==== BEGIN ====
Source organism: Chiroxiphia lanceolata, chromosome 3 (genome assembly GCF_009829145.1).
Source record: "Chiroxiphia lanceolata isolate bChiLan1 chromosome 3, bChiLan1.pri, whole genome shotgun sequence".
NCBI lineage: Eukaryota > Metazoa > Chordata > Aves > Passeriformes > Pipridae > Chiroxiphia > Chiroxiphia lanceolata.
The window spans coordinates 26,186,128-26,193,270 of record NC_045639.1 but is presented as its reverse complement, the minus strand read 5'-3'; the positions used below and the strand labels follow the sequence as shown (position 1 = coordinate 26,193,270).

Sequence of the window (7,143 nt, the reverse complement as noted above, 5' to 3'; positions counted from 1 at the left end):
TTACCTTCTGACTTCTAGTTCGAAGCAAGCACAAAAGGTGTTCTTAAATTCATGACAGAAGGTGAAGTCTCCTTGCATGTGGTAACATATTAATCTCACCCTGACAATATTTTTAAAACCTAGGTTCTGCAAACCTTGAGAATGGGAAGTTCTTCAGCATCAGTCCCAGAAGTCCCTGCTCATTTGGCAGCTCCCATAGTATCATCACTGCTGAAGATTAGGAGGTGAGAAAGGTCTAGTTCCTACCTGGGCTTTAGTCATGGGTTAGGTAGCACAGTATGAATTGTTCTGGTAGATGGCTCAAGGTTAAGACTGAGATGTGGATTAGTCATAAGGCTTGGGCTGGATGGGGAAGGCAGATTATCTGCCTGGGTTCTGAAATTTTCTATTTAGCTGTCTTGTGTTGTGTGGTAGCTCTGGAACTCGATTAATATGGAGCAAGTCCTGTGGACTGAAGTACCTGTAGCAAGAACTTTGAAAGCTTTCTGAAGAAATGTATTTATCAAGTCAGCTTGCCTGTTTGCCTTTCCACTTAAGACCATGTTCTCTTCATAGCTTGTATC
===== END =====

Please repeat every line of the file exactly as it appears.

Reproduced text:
Source organism: Chiroxiphia lanceolata, chromosome 3 (genome assembly GCF_009829145.1).
Source record: "Chiroxiphia lanceolata isolate bChiLan1 chromosome 3, bChiLan1.pri, whole genome shotgun sequence".
NCBI lineage: Eukaryota > Metazoa > Chordata > Aves > Passeriformes > Pipridae > Chiroxiphia > Chiroxiphia lanceolata.
The window spans coordinates 26,186,128-26,193,270 of record NC_045639.1 but is presented as its reverse complement, the minus strand read 5'-3'; the positions used below and the strand labels follow the sequence as shown (position 1 = coordinate 26,193,270).

Sequence of the window (7,143 nt, the reverse complement as noted above, 5' to 3'; positions counted from 1 at the left end):
TTACCTTCTGACTTCTAGTTCGAAGCAAGCACAAAAGGTGTTCTTAAATTCATGACAGAAGGTGAAGTCTCCTTGCATGTGGTAACATATTAATCTCACCCTGACAATATTTTTAAAACCTAGGTTCTGCAAACCTTGAGAATGGGAAGTTCTTCAGCATCAGTCCCAGAAGTCCCTGCTCATTTGGCAGCTCCCATAGTATCATCACTGCTGAAGATTAGGAGGTGAGAAAGGTCTAGTTCCTACCTGGGCTTTAGTCATGGGTTAGGTAGCACAGTATGAATTGTTCTGGTAGATGGCTCAAGGTTAAGACTGAGATGTGGATTAGTCATAAGGCTTGGGCTGGATGGGGAAGGCAGATTATCTGCCTGGGTTCTGAAATTTTCTATTTAGCTGTCTTGTGTTGTGTGGTAGCTCTGGAACTCGATTAATATGGAGCAAGTCCTGTGGACTGAAGTACCTGTAGCAAGAACTTTGAAAGCTTTCTGAAGAAATGTATTTATCAAGTCAGCTTGCCTGTTTGCCTTTCCACTTAAGACCATGTTCTCTTCATAGCTTGTATC